Protocol - Water Access and Sanitation
Specific items from AHS have been selected to assess key concepts of water access and sanitation at the household level. The survey is administered via computer.
Assuming that information on current address (see PhenX Demographics domain, Current Address measure) has been collected for a study respondent, then it is possible to fill in the ^address_unit variable. The address of a study participant may be linked to their source of water at the county level from publicly available databases, such as the American Community Survey (ACS) 5-year estimates and the Environmental Protection Agency (EPA).
From the AHS 2019 Definitions document to assist in clarification of wastewater disposal systems:
Type of sewage system. Types of systems used for wastewater disposal are as follows:
Public sewer. A public sewer is connected to a city, county, sanitary district, neighborhood, or subdivision sewer. It includes systems run by a government body or by a private organization sewage treatment system that is serving six or more units or units connected to small sewage treatment plants or neighborhood septic tanks.
Septic tank. A septic tank is an underground tank used for disposal of sewage (serving five or fewer units.) Includes units where the septic tank is connected to a public sewer, which catches overflow. It may empty either by gravity to a drain field, or be pumped to a mound system. Mound systems are a type of raised drain field for us in areas where groundwater would be contaminated by a conventional septic field.
Cesspool. A cesspool is an underground reservoir for sewage disposal serving 5 or fewer units. A cesspool is a covered hole or tank that receives household drainage or sewage. Unlike septic tanks, cesspools are closed systems and are not connected to a septic field. When full, cesspools must be pumped out and the material disposed of at another site.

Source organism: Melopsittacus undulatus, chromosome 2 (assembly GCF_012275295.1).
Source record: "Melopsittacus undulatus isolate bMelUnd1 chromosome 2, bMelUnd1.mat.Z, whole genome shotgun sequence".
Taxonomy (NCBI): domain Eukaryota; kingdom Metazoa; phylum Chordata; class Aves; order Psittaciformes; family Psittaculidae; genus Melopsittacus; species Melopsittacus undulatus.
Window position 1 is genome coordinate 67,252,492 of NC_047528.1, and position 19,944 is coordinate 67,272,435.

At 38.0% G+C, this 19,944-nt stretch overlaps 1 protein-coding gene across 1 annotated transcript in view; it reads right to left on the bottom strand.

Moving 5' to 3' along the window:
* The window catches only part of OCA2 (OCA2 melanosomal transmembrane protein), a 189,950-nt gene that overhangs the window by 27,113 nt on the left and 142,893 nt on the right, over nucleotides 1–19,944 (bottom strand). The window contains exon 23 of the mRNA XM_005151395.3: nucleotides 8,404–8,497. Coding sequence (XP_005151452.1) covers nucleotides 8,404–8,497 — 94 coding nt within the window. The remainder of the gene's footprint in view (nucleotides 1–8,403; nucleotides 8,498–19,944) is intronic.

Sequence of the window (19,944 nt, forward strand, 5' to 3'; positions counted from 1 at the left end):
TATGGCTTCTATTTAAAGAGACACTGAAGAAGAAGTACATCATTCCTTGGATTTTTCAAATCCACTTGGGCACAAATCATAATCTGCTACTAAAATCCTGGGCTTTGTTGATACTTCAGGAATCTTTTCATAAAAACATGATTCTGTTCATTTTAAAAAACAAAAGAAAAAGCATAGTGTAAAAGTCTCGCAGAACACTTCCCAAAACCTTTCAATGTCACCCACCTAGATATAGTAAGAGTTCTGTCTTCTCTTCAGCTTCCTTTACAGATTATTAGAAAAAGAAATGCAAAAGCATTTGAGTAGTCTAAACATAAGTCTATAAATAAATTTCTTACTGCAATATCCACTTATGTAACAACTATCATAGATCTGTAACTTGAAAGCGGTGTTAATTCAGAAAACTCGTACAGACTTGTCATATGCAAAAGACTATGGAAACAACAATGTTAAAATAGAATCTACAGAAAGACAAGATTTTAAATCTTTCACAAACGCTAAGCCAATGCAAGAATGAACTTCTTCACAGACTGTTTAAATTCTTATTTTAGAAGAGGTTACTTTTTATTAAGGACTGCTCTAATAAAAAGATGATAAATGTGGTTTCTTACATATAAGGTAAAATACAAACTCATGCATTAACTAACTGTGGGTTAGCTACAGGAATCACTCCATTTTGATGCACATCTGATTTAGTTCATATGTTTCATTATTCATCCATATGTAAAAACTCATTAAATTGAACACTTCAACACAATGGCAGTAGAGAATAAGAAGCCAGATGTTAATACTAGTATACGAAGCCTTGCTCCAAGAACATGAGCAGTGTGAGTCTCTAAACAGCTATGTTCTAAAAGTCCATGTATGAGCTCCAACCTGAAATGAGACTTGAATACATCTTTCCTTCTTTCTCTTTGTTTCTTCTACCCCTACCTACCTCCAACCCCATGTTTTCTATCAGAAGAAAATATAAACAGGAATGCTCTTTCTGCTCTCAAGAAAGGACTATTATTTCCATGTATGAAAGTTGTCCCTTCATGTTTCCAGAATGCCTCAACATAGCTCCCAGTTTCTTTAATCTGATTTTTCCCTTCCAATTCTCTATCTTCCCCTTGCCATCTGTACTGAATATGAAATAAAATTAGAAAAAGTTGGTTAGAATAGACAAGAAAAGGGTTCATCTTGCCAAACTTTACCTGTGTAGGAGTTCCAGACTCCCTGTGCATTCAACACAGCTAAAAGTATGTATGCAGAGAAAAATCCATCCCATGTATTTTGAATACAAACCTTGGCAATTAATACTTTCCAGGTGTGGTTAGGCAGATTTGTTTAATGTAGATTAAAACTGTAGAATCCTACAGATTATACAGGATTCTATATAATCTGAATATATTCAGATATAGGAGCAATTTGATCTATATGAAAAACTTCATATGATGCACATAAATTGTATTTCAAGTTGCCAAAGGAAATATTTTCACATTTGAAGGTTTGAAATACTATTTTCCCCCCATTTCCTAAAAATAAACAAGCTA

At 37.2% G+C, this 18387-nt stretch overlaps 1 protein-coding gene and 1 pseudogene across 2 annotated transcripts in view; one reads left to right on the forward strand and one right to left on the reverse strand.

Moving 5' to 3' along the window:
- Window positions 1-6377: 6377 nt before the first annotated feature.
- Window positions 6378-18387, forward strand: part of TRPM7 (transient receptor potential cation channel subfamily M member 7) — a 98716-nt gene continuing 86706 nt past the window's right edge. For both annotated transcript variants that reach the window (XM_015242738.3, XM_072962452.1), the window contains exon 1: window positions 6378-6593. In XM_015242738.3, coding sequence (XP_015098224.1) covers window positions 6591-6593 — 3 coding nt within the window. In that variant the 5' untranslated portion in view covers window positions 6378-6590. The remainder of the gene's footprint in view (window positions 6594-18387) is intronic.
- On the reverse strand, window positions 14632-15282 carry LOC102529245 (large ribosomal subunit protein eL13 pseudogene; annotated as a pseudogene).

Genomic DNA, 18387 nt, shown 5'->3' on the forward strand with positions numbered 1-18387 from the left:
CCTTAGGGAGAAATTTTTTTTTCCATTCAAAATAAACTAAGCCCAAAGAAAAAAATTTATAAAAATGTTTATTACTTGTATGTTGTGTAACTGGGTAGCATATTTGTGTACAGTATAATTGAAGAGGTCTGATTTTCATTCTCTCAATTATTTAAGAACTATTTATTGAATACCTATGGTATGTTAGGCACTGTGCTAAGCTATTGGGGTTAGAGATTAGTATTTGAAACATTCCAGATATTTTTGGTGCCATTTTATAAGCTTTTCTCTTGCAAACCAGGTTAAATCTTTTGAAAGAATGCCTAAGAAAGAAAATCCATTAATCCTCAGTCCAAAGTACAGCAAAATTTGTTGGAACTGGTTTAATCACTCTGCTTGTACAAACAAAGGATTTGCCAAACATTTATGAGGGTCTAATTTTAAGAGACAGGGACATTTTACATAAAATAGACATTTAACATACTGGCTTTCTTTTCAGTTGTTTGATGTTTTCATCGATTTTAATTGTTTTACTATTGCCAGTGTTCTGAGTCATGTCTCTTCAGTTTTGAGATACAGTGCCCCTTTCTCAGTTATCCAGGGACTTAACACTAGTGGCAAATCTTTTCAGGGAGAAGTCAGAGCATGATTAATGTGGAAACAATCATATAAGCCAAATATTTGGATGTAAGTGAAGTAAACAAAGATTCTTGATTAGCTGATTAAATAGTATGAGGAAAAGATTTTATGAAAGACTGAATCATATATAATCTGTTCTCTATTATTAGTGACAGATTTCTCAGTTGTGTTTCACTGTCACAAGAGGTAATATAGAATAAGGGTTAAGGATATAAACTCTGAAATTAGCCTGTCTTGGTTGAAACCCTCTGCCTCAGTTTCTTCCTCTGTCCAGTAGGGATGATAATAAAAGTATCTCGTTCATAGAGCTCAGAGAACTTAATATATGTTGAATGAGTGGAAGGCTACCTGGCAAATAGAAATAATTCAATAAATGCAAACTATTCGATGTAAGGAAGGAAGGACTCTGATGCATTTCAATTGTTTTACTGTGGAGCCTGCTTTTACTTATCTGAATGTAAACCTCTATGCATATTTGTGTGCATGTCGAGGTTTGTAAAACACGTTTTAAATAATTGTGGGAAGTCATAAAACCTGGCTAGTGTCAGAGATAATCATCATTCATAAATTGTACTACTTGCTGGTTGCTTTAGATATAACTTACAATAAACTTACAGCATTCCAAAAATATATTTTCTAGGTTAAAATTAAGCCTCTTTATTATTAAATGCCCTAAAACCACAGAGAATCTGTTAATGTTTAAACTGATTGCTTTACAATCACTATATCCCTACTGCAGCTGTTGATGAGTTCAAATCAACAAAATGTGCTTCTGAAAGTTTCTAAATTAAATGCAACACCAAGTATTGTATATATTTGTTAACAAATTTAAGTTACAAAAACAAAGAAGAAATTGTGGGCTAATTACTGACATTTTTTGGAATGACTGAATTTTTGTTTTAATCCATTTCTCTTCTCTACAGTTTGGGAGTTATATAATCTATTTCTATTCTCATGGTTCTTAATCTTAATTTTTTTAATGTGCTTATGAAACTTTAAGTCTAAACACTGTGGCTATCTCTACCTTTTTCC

Other (type of sewage system). Housing units for which sewage is disposed of in some other way, such as chemical toilets (uses chemicals to break down or dissolve sewage), are included in the other category.
Examples of septic tank or cesspool systems:
- Standard septic tank and subsurface leach field. Considered a conventional system, the primary components are a standard septic tank and subsurface leach field. This type of system relies on gravity for flow of wastewater throughout the system. If a pump is used, it is only to move wastewater to the gravity-based leach field. This is the most common type of on-site wastewater disposal system.
- Pump used to distribute wastewater. Often called a pressurized system, an on-site wastewater system uses a pump to distribute wastewater throughout a shallow leach field under pressure. It is often referred to as a low-pressure pipe system.
- Elevated above natural soil surface. A “mound” pressurized wastewater system that is elevated above the natural soil surface using a mound of suitable fill material, such as quality sand media.
- Applied treated Wastewater. Often referred to as an irrigation system, this type of system applies treated wastewater slowly and uniformly (by dripping) from a network of narrow plastic tubing placed at shallow depths of six to 12 inches in the plant root zone.
- Other (septic tank or cesspool). Any type of septic tank or cesspool system not listed above. This would include systems such as, aerobic treatment units, sand filters, peat filters and constructed wetlands.
1. Is [answer from Current Address] a house, an apartment, a manufactured/mobile home, or some other type of residence?
[ ] 1 House
[ ] 2 Apartment, flat
[ ] 3 Manufactured/mobile home
[ ] 5 HU in nontransient hotel, motel, etc
[ ] 6 HU, permanent in transient hotel, motel
[ ] 7 HU in rooming house or boarding house
[ ] 8 Boat or recreational vehicle
[ ] 9 Tent, cave, or railroad car
[ ] 10 HU not specified above, specify